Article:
The PR2 Cleans Up After Our Hackathons!

While we at Willow Garage tend to be paragons of tidiness, there are times when we do forget to pick up after ourselves.  Our second hackathon this month made the robot do this for us by pushing around a wheeled cart and using it to take used cups, bowls, and boxes of Spam to the kitchen.  Because, what's a roboticist without Spam?

Cart pushing presented new challenges for our navigation stack.  First, the cart occludes the area immediately in front of the robot from the robot's sensors.  Second, our default planning algorithm works best for approximately circular robots, while the robot and the cart together form a long, thin shape.  The navigation stack has a highly modular, plug-in based architecture, though, so we were able to substitute in the sbpl forward-search-based planner, from the University of Pennsylvania, which works much better in this setting.

The robot must also recognize cups and bottles in its environment, and decide which ones need to be removed, and don't contain liquids, which could be unsafe for our robot to carry.  We used a human-in-the-loop approach, in which the robot sends an image of the scene to a (possibly remote) human, who draws a box around the next object to grasp.  The robot figures out the 3D position of the corresponding object, then uses our soon-to-be-released grasping pipeline to pick up the object and place it in the cart.

Our robot probably can't apply for a job at a restaurant just yet.  However, we believe that pushing carts, wheelchairs, and other wheeled objects is a very useful capability for personal robots, and we're continuing to work on improving its robustness.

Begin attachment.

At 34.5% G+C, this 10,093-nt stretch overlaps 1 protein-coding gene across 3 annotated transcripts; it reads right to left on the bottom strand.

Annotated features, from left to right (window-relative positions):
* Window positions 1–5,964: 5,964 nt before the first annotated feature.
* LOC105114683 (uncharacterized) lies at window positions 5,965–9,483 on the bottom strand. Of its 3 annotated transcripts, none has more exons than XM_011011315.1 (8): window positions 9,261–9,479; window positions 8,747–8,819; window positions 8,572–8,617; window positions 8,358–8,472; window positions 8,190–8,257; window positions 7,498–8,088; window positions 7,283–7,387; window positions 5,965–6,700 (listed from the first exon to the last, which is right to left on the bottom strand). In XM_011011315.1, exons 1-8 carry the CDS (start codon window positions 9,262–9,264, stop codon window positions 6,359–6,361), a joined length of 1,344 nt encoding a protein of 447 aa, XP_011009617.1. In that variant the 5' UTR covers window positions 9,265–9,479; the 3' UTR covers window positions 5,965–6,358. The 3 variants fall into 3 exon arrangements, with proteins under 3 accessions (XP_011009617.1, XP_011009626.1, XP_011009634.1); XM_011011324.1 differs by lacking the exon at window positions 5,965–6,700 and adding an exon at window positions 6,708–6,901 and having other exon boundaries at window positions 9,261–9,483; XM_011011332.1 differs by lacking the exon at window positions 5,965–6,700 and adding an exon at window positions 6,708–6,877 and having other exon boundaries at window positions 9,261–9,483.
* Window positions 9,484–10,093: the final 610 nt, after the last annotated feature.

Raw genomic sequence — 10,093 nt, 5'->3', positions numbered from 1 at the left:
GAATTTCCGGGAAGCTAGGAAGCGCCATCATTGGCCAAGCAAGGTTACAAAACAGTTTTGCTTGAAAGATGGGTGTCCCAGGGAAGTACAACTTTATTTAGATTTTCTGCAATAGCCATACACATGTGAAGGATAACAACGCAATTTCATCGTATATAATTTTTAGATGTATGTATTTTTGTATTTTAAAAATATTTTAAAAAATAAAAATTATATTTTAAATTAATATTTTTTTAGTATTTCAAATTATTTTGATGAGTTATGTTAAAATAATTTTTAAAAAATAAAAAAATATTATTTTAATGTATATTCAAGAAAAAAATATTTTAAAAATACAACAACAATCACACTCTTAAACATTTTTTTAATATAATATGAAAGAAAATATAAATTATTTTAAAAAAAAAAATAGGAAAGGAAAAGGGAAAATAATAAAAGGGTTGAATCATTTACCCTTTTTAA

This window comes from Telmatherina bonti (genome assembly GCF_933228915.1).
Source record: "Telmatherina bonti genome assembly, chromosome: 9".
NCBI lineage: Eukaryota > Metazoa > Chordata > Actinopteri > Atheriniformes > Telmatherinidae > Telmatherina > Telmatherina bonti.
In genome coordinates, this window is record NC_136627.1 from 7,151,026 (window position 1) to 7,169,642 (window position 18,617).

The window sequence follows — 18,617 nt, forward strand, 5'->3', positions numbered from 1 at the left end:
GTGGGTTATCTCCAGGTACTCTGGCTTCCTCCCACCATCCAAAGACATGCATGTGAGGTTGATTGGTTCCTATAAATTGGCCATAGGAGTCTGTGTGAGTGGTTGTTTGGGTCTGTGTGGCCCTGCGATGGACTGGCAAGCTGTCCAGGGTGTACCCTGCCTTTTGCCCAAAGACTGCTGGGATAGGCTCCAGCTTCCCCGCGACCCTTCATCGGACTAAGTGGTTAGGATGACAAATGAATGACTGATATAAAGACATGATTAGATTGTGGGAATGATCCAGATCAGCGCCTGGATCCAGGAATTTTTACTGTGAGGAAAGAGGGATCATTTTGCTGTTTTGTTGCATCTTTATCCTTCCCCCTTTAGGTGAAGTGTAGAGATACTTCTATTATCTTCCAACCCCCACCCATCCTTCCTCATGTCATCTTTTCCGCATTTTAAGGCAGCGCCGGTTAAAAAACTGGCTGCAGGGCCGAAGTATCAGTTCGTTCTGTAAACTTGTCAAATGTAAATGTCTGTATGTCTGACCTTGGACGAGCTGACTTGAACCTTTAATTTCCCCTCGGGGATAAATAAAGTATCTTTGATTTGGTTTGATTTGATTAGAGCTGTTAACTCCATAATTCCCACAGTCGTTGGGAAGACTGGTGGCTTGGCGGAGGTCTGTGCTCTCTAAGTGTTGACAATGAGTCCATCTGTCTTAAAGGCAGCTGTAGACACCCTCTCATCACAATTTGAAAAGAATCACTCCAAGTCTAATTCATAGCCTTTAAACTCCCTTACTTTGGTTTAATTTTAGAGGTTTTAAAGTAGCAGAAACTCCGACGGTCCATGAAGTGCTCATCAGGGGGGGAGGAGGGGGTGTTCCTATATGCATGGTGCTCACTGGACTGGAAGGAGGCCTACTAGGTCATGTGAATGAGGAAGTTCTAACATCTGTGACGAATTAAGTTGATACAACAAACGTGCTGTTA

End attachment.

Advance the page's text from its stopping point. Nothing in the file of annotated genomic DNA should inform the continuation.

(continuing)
Obscured sensors

I presume you can have a specially designed cart with additional sensor. When the robot grabs the card it also interfaces with the cart and then gains access to those sensors.

The only modification to the

The only modification to the cart is a checkboard on the handle, which is used to detect the cart's location.The top deck of the cart was also removed to provide a better field of view to the PR2's tilting laser.

Due to the limited time-period of the hackathon (1-week), there was not an opportunity to add pluggable sensing capabilities to the cart. The obscured view means that the robot has many more blind spots, and, as such, can get stuck more easily. There's definitely more to improve before we can consider this a robust capability.

Cart before the horse

Would pulling the cart have worked?

The PR2 could have pulled the

The PR2 could have pulled the cart, but that would require it to move backwards. The PR2 does not have any rear-mounted sensors, though you can rotate the head to face backwards for stereo.